In my mind, one of the best additions to EcmaScript 6 over previous versions is the inclusion of Let and Const keywords to use when defining variables, as opposed to the old Var keyword. The Var keyword still exists in ES6, which has led to a debate about which is better, or when to use each keyword. For any readers not familiar with the difference between these three, I’ll outline them here.
The Let keyword, new to ES6, is very similar to Var, with one key difference. Variables defined with Let are given “block scope.” Block scope, being very common among programming languages, makes it much easier for experienced developers to use.
Now that I’ve outlined the difference between the two, we get to the debate. Should you still use Var? Should Const be restricted to proper constants, or should it be your default?
For starters, I looked at a blog by Mathias Bynens. He suggests that Var should be forgotten about when writing ES6. Personally, I’m inclined to agree. As I noted above, the function scope that Var gives is very unusual in the programming world, and caused me a great deal of headaches.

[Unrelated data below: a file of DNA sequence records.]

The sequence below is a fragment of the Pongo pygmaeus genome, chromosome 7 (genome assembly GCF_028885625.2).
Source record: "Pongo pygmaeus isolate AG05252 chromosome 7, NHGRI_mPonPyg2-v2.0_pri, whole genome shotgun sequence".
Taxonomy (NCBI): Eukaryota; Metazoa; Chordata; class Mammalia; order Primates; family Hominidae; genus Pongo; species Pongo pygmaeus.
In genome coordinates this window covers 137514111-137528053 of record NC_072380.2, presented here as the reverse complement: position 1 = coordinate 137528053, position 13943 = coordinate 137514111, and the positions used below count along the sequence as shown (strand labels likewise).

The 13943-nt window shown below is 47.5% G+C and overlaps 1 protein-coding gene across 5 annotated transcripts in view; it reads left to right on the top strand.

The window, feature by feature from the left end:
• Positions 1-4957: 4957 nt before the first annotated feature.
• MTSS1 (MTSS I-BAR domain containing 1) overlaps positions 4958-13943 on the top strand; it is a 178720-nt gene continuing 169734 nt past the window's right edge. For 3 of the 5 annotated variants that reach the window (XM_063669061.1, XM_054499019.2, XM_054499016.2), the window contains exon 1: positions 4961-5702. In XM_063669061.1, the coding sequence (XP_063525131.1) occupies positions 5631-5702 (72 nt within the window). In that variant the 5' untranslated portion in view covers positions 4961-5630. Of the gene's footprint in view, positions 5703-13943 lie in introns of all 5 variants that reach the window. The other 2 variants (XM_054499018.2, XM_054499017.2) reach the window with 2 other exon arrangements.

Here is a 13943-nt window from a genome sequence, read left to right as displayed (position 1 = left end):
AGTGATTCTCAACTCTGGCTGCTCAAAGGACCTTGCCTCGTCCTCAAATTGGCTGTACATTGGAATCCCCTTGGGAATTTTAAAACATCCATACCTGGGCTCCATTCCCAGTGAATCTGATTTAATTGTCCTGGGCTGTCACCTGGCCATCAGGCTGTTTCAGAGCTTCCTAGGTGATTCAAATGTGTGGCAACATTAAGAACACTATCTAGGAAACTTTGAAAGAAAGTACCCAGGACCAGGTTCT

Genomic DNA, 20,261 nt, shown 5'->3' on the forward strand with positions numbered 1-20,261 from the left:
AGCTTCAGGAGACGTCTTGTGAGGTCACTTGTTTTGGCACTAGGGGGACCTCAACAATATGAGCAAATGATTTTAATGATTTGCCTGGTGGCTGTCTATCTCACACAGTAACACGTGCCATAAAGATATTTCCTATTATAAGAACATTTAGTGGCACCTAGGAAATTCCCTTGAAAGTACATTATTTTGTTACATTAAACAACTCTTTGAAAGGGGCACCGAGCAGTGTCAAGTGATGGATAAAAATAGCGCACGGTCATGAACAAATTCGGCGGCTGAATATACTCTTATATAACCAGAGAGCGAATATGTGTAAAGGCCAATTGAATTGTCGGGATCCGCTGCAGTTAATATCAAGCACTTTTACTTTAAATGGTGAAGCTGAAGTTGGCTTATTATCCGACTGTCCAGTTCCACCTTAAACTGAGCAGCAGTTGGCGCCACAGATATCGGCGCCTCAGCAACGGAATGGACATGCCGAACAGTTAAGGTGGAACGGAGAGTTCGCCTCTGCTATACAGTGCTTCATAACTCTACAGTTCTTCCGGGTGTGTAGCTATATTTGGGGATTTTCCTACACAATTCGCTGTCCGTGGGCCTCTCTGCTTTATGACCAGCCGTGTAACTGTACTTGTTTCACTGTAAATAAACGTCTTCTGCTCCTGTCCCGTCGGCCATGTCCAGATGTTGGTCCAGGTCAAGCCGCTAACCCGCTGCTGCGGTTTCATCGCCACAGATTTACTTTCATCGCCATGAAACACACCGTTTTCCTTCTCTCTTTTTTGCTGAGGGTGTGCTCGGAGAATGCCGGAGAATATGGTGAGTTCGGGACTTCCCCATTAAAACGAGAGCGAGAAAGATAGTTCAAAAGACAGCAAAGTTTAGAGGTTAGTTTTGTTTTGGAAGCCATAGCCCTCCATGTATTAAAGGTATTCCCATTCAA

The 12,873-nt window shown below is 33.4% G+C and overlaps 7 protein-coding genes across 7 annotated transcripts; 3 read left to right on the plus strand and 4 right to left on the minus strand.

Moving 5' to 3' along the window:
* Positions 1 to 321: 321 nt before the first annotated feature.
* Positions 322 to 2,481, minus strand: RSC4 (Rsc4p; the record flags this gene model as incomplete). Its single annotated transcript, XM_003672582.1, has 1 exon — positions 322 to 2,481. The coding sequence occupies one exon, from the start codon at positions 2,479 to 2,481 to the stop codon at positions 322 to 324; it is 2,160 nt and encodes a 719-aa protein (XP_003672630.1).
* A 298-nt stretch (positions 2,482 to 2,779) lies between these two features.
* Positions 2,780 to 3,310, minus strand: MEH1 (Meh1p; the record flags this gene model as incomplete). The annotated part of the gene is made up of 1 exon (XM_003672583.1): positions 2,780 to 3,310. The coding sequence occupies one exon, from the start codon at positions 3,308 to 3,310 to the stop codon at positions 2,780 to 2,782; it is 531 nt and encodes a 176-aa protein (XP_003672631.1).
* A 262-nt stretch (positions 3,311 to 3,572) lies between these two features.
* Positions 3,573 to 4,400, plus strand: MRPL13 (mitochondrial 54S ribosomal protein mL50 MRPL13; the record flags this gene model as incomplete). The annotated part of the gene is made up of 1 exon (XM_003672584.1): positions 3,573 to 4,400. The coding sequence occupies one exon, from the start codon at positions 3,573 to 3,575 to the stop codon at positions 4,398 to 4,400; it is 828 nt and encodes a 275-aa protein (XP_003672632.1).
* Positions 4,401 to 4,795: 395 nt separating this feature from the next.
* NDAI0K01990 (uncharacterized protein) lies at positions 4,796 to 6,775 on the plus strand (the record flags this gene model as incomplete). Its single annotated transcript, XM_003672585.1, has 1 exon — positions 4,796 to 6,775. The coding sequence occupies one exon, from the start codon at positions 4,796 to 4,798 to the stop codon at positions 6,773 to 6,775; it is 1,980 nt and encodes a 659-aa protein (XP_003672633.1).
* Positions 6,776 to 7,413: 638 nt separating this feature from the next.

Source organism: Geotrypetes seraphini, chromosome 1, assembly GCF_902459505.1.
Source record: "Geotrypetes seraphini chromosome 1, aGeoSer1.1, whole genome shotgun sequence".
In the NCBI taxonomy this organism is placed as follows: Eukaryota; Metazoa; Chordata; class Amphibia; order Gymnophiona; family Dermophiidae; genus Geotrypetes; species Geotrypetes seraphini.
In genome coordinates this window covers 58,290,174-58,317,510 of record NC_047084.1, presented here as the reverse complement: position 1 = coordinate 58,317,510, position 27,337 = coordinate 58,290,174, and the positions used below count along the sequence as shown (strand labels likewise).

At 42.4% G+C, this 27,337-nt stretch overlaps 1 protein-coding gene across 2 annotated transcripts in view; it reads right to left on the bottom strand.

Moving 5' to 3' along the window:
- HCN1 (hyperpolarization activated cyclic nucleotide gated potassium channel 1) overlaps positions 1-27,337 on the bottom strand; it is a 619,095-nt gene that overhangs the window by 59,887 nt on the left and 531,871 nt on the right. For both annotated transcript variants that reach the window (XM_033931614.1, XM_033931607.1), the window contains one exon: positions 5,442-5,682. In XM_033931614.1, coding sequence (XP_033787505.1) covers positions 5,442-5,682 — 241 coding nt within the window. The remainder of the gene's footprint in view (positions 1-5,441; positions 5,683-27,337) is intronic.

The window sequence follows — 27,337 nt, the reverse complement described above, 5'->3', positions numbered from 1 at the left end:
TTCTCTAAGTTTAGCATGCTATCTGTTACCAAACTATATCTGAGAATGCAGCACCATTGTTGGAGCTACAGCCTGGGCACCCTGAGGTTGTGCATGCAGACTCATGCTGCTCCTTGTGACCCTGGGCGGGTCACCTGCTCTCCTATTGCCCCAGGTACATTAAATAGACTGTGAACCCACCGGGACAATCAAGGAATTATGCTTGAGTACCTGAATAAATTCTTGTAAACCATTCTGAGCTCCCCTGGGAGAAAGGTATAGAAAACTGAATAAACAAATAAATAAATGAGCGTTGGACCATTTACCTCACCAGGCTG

Now, Mathias also says that your default should be Const, and that you should only use Let when you know that you’ll change the value. He also refers to the idea that “Const is for constants” is a misunderstanding.
This is where I disagree. It should be fairly obvious that Const is short for constant, and thus, it should be treated as such. In my research, I came across a website that compares runtime performance of code when using Var, Let or Const. Running these tests numerous times, I have not seen any performance advantage in using one over the others. So I see no particular reason to default to using constants for everything.
What I suggest is this. Unless you are absolutely certain that the variable you’re declaring will not change values, I suggest using Let. That way, if you find a point that you need to change the value, you won’t have to go hunting for that declaration. After all, they’re called “variables” for a reason.